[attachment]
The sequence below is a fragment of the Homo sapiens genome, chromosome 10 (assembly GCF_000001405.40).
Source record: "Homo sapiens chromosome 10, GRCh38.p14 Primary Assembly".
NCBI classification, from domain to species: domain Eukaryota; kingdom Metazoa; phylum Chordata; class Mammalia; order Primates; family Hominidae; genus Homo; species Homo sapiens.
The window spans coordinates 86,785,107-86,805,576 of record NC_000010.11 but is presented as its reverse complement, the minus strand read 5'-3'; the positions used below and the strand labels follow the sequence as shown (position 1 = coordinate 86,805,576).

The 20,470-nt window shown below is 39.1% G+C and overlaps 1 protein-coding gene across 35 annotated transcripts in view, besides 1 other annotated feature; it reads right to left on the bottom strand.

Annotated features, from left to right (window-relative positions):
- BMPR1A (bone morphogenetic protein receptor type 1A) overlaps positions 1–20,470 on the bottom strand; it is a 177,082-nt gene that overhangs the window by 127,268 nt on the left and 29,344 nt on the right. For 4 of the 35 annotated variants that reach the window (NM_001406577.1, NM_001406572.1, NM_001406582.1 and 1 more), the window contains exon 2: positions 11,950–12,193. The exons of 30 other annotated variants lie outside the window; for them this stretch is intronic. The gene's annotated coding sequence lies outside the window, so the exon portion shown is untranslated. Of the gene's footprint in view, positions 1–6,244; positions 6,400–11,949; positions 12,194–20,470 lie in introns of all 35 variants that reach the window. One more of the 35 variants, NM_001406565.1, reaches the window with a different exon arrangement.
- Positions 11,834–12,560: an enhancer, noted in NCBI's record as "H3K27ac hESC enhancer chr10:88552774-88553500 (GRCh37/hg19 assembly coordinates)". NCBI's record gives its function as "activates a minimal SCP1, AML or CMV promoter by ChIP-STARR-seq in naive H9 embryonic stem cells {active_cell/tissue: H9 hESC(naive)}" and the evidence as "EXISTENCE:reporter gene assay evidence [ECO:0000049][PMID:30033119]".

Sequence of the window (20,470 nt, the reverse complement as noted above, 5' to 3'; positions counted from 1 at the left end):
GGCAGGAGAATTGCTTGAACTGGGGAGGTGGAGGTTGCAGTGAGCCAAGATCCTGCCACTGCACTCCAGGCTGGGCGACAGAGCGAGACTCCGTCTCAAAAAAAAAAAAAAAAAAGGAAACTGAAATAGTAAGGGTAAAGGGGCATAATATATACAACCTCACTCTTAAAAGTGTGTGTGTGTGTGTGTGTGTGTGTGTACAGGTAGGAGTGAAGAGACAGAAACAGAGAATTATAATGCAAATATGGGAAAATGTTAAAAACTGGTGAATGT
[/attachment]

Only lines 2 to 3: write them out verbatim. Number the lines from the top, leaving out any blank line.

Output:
Source record: "Homo sapiens chromosome 10, GRCh38.p14 Primary Assembly".
NCBI classification, from domain to species: domain Eukaryota; kingdom Metazoa; phylum Chordata; class Mammalia; order Primates; family Hominidae; genus Homo; species Homo sapiens.